Read More




Sequencing Ancient DNA

The DNA recovered from the ancient specimens is called ancient DNA (aDNA). The time period of the aDNA collected from the target specimen can range from 100 years to million years. Some of the sources of aDNA are: mummified tissues, archeological skeletons, iced animal and plant remains, and sediments from oceans, rivers and lakes. The major advantage of studying aDNA is that it will provide insights into the history. With that it can help to resolve long standing disputes, confusions or curiosities. For example, comprehending evolutionary processes, determining how humans migrated from one continent to others, and understanding interactions between diseases and humans.

There are two main challenges of investigating aDNA, i.e. degradation and contamination of the genetic material. Degradation of aDNA is caused by the time lapses after the individual was dead, and the environment it was recovered from. Scientists have found a correlation between the age of specimen and degradation of aDNA. With the same age the rate of degradation can vary depending on the environmental conditions, for example, the rate of degradation is slow in a frozen condition, while it is accelerated in the hot and humid conditions. The other important factor to consider about degradation of aDNA is the type of DNA. The rate of degradation is twice as much higher for nuclear DNA (nDNA) than that for mitochondrial DNA (mtDNA). There are two main reasons behind the slower degradation rate of mtDNA as compared to the nDNA. One is due to the double membrane cover of mitochondria as opposed to the single membrane cover of nucleus. The membranes are known for protecting DNA from autolysis. The other reason is that the mtDNA occurs in a higher copy numbers than the nDNA. Because of the lower degradation rate, most of the studies about ancient samples are based on mtDNA.





Read More




Does Genome Size Matter?

Total amount of DNA within a single set of chromosomes in a cell is called genome size or C-value. Commonly, genome size is measured in picograms or the number of nucleotide base pairs (one picogram of DNA is equal to 978 megabases of DNA). The common methods for determining genome size are: flow cytometry, computerized image analysis, densitometric measurement after Feulgen staining. Recently, due to rapid advancement in sequencing technology and the reduction in cost of sequencing, whole genome sequencing method is getting popular for the genome size determination tasks. Knowing genome size is important to plan genetic studies of the targeted species. Also, if someone is interested in sequencing the whole genome of a particular species, knowing the genome size can help to estimate the time and costs of such project. The information about the genome size can provide insights into the evolutionary history of the species.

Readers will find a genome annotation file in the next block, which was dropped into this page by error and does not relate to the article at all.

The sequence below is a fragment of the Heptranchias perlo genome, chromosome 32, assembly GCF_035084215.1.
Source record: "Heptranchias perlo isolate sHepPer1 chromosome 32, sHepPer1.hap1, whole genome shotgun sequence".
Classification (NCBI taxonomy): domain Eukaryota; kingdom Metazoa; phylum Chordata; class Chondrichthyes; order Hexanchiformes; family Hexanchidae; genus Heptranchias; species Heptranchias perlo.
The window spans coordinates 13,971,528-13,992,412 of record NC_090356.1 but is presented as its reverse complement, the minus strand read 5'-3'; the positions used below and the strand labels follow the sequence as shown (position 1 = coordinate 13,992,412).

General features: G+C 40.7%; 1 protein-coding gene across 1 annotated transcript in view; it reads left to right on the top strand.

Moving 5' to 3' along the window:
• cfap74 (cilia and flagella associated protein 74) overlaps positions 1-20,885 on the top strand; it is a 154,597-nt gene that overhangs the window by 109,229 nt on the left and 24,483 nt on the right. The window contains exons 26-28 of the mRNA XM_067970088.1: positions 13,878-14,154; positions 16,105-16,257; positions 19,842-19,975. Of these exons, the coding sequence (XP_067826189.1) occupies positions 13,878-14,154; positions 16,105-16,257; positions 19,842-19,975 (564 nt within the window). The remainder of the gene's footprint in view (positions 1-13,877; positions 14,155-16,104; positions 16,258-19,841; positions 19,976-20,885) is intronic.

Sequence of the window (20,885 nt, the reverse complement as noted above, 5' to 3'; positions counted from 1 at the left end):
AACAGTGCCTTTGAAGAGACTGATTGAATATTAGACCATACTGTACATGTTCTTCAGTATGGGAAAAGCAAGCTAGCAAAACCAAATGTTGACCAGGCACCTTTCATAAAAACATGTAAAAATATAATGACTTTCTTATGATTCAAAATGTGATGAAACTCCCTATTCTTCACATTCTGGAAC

Read More




Genetic History of Rome

Rome wasn't built in a day. Rome known as the Eternal City was the first in the ancient world to reach 1 Million residents. Ancient Rome was the capital of an empire of ~70 millions inhabitants, but little is known about the ancestral origins of ancient Romans and expansion of Roman empire across ancient Europe, Asia and the Mediterranean region. Contemporary accounts and archaeological evidence indicated that with the expansion of empire, tight connections between Rome and other parts of the empire built through trade, military campaigns, new roads and slavery. However, those records provide limited information about the genetic constituents of the population. Ancient skeleton’s DNA samples and next generation sequencing technologies have been used previously to fill gaps in other regions of the world related to human history. Rome presented an interesting opportunity to use the same ancient DNA techniques and sequencing technologies to fill in details related to human history. Using ancient DNA and next generation sequencing technologies, an international team from US, Austria and Italy studied the genetic ancestry of individuals migrated through Rome since the Mesolithic period. In just few centuries the Roman Empire had expanded west to Britain, south into North Africa and east into Syria and Iraq. The study, published in Science, involved the sequencing of genomes of ancient individuals from various archaeological sites in Rome and other parts of central Italy spanning the past 12000 years. The investigators observed two major prehistoric ancestry transitions, one with the introduction of farming and other prior to the Iron Age. The sequencing data revealed individuals with ancestry from other parts of Europe, the Near East, North Africa, coinciding with trade and an increased movement of populations. Data also revealed a major shift in the Neolithic between hunter gatherers and farmers. Before founding of Rome, the genetic composition of the region approximated that of modern Mediterranean populations. During the Imperial period, there was net immigration from the Near East, followed by an increase in genetic contributions from Europe.